Thoughts on Google I/O 2013

Wed May 15, 2013

There were no skydivers at this year’s Google I/O keynote. Nor were there any hardware announcements really, or even a new version of Android. Yet, despite a more subdued vibe, this year’s I/O was more grounded. Rich with developer tools and APIs, this year was a call to action for developers. A smart move. Google played to its strengths today: big data. And what better way to coral the developer community than handing them the keys to it. It was great to see continuing innovations on the UX side as well. Zero-touch natural language search is definitely taking off in a Star Trek kind of way.

And to top it off - a great Q&A session with Larry Page where he riffed on his “Don’t be evil” philosophy and reminded us what a forward-thinking founder he is. I’m not sure if his idealism is trickling down to the rest of the company though. cough google reader cough

So, overall, really cool - but, here’s my wish list for further improvements I’d like to see:

  • Google needs more hardware partners willing to put stock Android on their flagship phones. It’s great that Samsung is releasing a de-skinned Galaxy S4. Now, how about a stock Android HTC One? That would be incredible.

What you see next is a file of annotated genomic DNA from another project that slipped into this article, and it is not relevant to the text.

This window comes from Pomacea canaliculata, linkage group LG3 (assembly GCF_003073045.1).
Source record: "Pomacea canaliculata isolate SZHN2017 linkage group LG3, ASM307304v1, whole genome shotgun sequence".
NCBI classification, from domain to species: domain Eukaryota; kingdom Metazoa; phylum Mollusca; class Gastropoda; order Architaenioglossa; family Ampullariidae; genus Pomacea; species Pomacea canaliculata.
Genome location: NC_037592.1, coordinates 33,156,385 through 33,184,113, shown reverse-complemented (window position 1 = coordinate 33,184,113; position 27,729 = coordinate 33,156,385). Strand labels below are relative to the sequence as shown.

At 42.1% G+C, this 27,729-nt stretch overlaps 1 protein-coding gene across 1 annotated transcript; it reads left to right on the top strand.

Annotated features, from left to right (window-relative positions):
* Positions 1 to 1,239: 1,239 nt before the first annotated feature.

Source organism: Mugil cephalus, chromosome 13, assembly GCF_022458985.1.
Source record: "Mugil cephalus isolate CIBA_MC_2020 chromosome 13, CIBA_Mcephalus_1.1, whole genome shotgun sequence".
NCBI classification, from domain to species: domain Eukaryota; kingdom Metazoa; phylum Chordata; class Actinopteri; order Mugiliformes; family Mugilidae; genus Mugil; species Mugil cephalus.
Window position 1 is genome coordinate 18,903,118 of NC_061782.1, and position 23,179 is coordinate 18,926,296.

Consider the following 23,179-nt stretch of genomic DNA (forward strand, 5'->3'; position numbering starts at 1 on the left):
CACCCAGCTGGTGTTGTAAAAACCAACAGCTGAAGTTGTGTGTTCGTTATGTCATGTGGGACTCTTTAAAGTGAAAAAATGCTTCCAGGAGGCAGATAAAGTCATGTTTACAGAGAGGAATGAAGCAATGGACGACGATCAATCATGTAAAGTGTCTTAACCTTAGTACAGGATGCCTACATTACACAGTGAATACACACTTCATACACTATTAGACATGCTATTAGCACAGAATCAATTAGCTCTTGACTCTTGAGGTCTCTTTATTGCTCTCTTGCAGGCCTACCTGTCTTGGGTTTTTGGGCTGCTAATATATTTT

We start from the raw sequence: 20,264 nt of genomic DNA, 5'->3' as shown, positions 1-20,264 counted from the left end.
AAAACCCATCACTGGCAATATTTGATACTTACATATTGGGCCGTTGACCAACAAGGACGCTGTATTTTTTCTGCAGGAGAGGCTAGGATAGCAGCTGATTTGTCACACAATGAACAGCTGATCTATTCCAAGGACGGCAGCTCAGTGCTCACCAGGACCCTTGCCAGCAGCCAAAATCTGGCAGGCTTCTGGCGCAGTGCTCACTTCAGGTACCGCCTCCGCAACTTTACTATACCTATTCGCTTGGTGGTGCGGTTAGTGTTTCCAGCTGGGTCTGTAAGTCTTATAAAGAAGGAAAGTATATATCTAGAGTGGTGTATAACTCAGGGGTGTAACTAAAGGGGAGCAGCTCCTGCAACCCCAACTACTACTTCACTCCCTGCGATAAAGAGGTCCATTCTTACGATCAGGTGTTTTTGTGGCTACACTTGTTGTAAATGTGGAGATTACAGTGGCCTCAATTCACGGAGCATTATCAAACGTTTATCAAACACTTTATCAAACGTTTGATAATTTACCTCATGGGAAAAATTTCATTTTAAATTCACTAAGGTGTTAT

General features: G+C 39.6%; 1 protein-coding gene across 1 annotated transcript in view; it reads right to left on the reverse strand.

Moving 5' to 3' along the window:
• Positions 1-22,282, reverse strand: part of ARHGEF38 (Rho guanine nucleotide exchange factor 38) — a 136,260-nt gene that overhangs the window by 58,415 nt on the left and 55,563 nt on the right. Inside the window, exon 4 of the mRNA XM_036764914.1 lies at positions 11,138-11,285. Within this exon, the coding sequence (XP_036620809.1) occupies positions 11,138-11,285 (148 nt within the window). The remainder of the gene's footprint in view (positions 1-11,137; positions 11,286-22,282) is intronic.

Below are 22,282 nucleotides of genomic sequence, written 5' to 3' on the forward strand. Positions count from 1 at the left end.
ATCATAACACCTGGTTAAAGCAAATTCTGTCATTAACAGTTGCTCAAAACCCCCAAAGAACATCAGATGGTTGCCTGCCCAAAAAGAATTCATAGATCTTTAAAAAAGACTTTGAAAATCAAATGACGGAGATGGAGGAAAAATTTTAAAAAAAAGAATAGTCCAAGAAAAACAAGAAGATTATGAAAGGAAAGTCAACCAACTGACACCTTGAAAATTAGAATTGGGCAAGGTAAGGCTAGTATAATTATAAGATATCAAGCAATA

• We need a bigger push in location services (with strict privacy controls of course). I want to be able to say “Google, where is my wife?” and see where she is in Google Maps.

  • The Google Now experience in my car is, frankly, dismal. There is a major bug with Bluetooth connectivity to a third-party car speaker that Google has yet to fix. But more than that, Google Now should sense when you are in “driving mode” and adjust the UX accordingly.

  • Similar to the above, I want my phone to detect when I am going for a run and launch a running playlist and fitness tracking app.

  • We need even tighter integration with Google’s services - ideally to the point where there is only one access point. It’s confusing that the Chrome browser, google’s website, and Google Now are all separate. I want to be able to type in “Remind me to call Bob when I get home” in google’s search bar in my browser and have that command sync with my phone.

  • Likewise, new services like Google Play Music All Access should be integrated from the moment of release by default. I should be able to search for bands on and listen to them instantly.

Overall, Google should keep on this path of improving their data-crunching algorithms and propagating it to all software platforms. I think they’ve realized that reserving features exclusively for Android is a bad idea. Android serves the low-end of the market as well as a segment of users who like to tweak and customize. But let’s not kid ourselves - Apple has nailed the “clean and simple” experience with their religious integration of hardware and software. It’s wise to court this user base too.

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